In 2004, Alzheimer’s Disease International convened a panel of international experts to review the global evidence on the prevalence of dementia, and to estimate the prevalence of dementia in each world region, the number of people affected, and the projected increases over time. The results were published in the medical journal The Lancet in 2005.
In 2009, The ADI office generated a more recent figure in 2009, based upon the Lancet/ADIestimates. The method included a systematic review of the world literature on the prevalence of dementia. Inclusion criteria included population-based studies of the prevalence of dementia among people aged 60 years and over.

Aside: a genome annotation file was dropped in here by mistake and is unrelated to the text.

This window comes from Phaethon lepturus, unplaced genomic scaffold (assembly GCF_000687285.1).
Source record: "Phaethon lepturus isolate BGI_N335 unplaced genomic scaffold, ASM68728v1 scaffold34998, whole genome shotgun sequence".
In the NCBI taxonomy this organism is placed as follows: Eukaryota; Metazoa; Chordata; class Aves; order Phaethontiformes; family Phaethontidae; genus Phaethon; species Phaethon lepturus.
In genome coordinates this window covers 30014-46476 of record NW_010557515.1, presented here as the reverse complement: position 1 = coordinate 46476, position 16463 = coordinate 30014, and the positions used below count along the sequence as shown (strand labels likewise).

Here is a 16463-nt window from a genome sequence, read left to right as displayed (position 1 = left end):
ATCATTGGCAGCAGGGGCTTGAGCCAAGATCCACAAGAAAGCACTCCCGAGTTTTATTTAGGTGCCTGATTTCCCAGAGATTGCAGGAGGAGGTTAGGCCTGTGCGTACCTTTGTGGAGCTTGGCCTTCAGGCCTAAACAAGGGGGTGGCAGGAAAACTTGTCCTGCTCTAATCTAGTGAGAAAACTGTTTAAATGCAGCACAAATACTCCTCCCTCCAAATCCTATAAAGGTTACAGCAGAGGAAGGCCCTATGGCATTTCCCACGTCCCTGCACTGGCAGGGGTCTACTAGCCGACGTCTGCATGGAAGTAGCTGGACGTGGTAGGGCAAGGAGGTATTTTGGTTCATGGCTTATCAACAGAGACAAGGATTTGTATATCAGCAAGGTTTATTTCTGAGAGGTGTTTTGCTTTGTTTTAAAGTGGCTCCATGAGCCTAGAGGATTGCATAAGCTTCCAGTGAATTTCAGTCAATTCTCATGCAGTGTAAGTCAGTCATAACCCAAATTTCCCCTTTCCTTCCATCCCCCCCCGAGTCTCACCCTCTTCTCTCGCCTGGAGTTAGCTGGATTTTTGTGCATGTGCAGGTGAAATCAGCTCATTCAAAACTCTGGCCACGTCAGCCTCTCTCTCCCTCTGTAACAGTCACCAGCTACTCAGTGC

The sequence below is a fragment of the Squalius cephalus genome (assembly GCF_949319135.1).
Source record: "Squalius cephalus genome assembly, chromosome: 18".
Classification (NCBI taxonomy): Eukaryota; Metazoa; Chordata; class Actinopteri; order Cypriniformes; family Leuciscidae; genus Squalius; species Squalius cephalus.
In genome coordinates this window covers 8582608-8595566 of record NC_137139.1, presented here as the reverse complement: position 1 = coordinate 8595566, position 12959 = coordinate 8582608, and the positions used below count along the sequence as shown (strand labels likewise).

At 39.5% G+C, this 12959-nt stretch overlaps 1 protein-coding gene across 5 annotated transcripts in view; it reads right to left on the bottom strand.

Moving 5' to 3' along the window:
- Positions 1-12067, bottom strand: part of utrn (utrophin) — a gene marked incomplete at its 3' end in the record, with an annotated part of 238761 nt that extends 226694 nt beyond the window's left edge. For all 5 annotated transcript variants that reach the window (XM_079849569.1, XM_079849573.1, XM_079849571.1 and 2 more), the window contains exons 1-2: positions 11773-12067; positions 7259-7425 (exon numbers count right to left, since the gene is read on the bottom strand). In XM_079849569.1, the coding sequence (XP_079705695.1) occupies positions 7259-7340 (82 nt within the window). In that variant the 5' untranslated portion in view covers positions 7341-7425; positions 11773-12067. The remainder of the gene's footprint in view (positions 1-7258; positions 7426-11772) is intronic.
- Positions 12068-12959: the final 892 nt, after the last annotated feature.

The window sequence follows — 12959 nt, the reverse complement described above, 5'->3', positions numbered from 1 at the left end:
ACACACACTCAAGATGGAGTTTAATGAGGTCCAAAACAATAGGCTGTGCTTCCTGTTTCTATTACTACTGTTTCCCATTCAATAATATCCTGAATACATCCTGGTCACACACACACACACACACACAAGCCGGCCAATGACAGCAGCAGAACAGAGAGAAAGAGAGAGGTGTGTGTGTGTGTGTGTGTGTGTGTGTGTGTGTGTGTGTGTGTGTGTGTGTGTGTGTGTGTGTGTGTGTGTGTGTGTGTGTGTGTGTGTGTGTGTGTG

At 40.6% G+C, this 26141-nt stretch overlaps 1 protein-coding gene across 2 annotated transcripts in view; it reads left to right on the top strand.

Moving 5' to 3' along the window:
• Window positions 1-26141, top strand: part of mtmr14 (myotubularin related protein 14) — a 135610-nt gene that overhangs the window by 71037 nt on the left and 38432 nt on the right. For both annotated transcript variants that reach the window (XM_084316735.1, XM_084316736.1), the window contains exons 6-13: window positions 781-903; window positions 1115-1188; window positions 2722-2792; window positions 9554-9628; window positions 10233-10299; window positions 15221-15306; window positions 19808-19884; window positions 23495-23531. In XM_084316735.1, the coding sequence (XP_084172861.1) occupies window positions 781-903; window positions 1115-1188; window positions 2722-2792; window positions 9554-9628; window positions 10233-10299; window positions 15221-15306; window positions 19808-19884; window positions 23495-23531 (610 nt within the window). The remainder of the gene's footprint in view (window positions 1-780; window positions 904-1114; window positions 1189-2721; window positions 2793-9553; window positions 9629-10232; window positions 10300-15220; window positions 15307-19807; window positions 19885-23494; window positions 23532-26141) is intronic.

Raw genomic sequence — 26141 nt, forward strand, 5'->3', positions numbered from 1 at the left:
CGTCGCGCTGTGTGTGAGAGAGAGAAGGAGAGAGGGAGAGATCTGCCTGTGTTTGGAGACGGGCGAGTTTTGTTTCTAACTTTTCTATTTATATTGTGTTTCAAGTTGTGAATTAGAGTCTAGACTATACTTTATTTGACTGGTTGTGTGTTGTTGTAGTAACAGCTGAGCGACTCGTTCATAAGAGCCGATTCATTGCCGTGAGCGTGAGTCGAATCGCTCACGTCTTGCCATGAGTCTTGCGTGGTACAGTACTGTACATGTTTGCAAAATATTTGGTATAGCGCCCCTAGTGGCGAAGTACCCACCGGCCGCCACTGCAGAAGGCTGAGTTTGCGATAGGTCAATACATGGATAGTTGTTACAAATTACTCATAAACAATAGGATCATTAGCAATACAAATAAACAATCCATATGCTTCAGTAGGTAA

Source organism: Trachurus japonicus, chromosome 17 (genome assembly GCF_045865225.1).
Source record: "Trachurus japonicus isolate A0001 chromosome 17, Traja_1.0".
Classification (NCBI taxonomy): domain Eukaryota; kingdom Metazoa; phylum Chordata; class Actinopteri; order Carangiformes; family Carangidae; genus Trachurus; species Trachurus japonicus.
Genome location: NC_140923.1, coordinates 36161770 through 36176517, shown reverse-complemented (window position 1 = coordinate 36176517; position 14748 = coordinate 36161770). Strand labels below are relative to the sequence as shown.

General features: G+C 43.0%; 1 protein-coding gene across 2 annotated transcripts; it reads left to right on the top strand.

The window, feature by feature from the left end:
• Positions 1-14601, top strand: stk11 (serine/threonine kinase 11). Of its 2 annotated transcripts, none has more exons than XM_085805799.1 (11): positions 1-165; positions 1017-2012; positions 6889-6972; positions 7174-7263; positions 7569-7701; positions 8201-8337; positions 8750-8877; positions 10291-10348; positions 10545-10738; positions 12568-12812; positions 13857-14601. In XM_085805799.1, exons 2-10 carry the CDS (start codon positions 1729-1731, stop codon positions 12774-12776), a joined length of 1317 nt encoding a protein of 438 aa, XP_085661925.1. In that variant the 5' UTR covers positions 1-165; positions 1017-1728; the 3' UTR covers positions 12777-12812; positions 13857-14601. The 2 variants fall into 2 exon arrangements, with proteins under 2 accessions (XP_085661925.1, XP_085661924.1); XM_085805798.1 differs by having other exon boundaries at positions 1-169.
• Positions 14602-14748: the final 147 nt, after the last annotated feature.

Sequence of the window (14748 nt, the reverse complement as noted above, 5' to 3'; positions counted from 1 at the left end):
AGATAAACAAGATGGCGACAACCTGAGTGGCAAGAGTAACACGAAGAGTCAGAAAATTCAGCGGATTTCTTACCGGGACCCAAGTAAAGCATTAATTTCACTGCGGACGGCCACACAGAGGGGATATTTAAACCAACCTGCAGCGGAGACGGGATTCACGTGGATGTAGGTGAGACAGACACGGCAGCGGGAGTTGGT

Estimation of numbers of people with dementia
An estimated 35.6 million people worldwide will be living with dementia in 2010.The number is estimated to double every 20 years, reaching to 65.7 million in 2030 and 115.4 million in 2050 (figure 1.)
This poses a major concern, since Alzheimer’s disease and dementia have an enormous impact on societies. Poor recognition, under diagnosis and stigma cause significant problems for people with dementia and their families. (as reviewed in Prince, 2009).
Over the next 20 years, the numbers of people with dementia are anticipated to increase by 40% in Europe, 63% in North America, 77% in the southern Latin American cone and 89% in the developed Asia Pacific countries. In comparison, the percentage increase is expected to be 117% in East Asia, 107% in South Asia, 134-146% in the rest of Latin America, and 125% in North Africa and the Middle East.